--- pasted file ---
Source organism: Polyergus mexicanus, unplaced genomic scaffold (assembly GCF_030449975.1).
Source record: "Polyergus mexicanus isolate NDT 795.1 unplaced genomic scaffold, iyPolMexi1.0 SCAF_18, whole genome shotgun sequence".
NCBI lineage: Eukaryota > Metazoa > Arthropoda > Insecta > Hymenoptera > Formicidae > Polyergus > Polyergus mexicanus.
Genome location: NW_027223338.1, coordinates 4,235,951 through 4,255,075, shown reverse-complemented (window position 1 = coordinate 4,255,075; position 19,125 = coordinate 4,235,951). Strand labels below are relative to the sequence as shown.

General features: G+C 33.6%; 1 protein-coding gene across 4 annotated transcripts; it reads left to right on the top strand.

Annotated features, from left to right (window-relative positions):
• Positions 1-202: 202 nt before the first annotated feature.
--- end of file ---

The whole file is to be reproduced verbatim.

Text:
Source organism: Polyergus mexicanus, unplaced genomic scaffold (assembly GCF_030449975.1).
Source record: "Polyergus mexicanus isolate NDT 795.1 unplaced genomic scaffold, iyPolMexi1.0 SCAF_18, whole genome shotgun sequence".
NCBI lineage: Eukaryota > Metazoa > Arthropoda > Insecta > Hymenoptera > Formicidae > Polyergus > Polyergus mexicanus.
Genome location: NW_027223338.1, coordinates 4,235,951 through 4,255,075, shown reverse-complemented (window position 1 = coordinate 4,255,075; position 19,125 = coordinate 4,235,951). Strand labels below are relative to the sequence as shown.

General features: G+C 33.6%; 1 protein-coding gene across 4 annotated transcripts; it reads left to right on the top strand.

Annotated features, from left to right (window-relative positions):
• Positions 1-202: 202 nt before the first annotated feature.